2015 is on the way out, and 2016 is fast approaching

I don’t have a coherent retrospective planned out this year. It’s been an all-over-the-place kind of year; if I were to try to map it out, it’d come out looking like a spider’s web post-caffeine hit.

(which, by the way, looks like this:)

spider

What happened this year, then? I moved house in August, attended my first ever Fantasycon in October. I spent a week in a cabin in rural Lapland, and a weekend in snowy Iceland. I wrote several short stories, some of which were published – ‘The Grey Men’ in Black Static, ‘The Fragility of Flesh’ in Wild Things: Thirteen Tales of Therianthropy, and ‘The Looking Glass Girl’ in Ten: Thou Shalt Not. (Early New Year’s Resolution: no more ‘The…’ titles.)

I was nominated for two British Fantasy Awards, which I’m still not over. I occasionally flick through the Fantasycon program just to check my name is still on the list, and that I didn’t dream the entire thing. Older, more grizzled writers might read this and chuckle at my hilariously low standards but quite honestly, these two nominations have been truly affirming in terms of the work I do and the value of it. And I know it’s bad practice to assert one’s value based on how others perceive you (a lesson I need to learn, perhaps to staple to my forehead) but…wow. Someone (or someones!) liked my writing enough to at least consider it worthy of an award. That’s an incredible feeling, and one that I can’t quite put into words – I’ve not yet worked out how to translate frantic arm-waving and the occasional seal noise into a readable sentence.

I don’t have any plans for 2016 as yet beyond writing more stories – perhaps even attempting a novel, if I’m brave enough. I suppose I would like to be a better reader: read widely, read more frequently, and share the books and stories I love with everyone I know, because what better way is there to keep fiction alive as an institution than to shout loudly and with passion about the best examples? To maintain this blog, as Facebook and Twitter have become the default to me and while I’m not opposed to social media, blogging seems infinitely preferable – and who doesn’t want to hear me ramble more about myself at length?

But most of all I plan to be silly, to be creative, and to enjoy myself.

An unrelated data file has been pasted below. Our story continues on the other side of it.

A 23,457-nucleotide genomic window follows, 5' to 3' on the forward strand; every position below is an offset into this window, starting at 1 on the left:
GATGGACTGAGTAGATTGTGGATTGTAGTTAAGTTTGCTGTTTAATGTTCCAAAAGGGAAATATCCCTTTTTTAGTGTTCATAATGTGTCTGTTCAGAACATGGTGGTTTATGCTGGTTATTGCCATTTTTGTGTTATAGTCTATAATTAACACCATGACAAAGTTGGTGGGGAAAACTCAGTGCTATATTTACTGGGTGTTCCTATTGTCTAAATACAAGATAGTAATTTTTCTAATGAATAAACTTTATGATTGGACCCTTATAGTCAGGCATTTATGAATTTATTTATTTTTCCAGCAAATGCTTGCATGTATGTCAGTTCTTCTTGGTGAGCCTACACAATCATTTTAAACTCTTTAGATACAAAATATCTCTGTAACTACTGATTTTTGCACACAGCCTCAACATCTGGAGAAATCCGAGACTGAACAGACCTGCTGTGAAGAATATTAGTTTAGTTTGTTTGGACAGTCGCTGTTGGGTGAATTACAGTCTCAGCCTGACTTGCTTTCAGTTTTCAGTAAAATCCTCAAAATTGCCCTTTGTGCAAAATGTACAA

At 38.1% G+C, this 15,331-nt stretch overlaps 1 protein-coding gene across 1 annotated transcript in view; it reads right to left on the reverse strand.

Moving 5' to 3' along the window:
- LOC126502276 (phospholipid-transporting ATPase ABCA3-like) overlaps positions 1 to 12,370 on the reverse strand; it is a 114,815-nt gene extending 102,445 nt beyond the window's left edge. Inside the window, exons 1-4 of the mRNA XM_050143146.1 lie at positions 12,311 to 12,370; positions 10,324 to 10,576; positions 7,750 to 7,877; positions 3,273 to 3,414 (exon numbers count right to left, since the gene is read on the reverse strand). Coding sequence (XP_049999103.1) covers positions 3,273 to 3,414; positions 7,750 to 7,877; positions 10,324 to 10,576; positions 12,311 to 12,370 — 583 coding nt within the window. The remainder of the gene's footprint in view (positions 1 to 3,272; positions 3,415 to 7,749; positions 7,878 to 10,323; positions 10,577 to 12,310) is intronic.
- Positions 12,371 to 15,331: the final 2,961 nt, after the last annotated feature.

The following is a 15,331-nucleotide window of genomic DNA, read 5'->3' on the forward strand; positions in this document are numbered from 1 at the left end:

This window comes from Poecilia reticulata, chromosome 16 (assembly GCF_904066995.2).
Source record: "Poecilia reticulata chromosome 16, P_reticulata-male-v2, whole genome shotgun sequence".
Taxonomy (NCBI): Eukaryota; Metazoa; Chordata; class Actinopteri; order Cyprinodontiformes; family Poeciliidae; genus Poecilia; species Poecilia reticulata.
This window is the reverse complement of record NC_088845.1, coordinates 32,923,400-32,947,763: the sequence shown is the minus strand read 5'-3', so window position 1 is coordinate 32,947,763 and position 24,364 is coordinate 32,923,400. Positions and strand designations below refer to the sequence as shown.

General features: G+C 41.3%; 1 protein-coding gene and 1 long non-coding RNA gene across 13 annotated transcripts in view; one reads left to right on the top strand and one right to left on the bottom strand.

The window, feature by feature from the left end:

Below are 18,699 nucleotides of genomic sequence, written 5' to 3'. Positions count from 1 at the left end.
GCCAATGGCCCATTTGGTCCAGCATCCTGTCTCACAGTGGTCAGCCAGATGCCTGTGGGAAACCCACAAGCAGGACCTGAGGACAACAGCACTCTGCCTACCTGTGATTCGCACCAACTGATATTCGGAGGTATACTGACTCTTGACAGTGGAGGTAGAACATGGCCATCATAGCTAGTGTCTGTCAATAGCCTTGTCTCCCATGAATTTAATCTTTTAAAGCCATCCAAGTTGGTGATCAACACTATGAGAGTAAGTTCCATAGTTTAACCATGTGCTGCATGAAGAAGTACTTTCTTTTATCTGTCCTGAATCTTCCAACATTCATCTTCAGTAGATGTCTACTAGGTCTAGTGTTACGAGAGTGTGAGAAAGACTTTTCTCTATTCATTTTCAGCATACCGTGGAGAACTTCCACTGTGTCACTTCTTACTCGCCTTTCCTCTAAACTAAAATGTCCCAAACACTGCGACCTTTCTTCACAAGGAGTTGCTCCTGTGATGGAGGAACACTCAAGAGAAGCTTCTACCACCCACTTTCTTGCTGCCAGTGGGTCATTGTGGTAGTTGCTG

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Happy New Year to all of you. May 2016 bring you good books, pleasant weather and great happiness.

Suddenly remembered I have a blog

early new year’s resolution: actually utilise this blog.

In a bid to save money, I’ve been re-reading some of my old favourite books instead of bulk buying a load of new books I have no room for.

I’m currently re-reading ‘The Scar’ by China Mieville, with whom I have a love-hate relationship. I love his worldbuilding, his ideas, his audacity. I love the complexity of his stories and the sheer scope of his creativity. I don’t love his flagrant abuse of the thesaurus and the way he occasionally bludgeons the reader over the head with his personal politics (see: ‘The Iron Council’). But ‘The Scar’ is a beautiful piece of work. I lent it to my husband, who is not much of a reader, and in a matter of days he was hooked. There’s a section of the book in which he describes the slow, protracted suffering of the avanc – an enormous trans-dimensional whale-like creature – and it’s genuinely haunting, quickly switching to downright terrifying when the bathysphere the POV characters are in is attacked.

I also recently finished re-reading Angela Carter’s ‘The Bloody Chamber’. I’ve always thought of this book as my introduction to short fiction. I’d read short stories before, but until I read ‘The Bloody Chamber’ I’d never realised just how powerful a medium it could be.

I first read this collection at university, having been recommended it by a former English teacher. I was absolutely spellbound: an unapologetically dark, bloody, sensual retelling of familiar fairytales, sometimes aggressively sexual but – importantly, I think – offering its (mostly) female protagonists a sense of agency largely absent from the original versions. I’m sad that I never got to become an English teacher, not least because I feel like this ought to be a part of the curriculum.

The next book I’m going to revisit will be Stephen King’s ‘Rose Madder’. I’m off to Reykjavik next weekend – it’ll keep me company on the plane.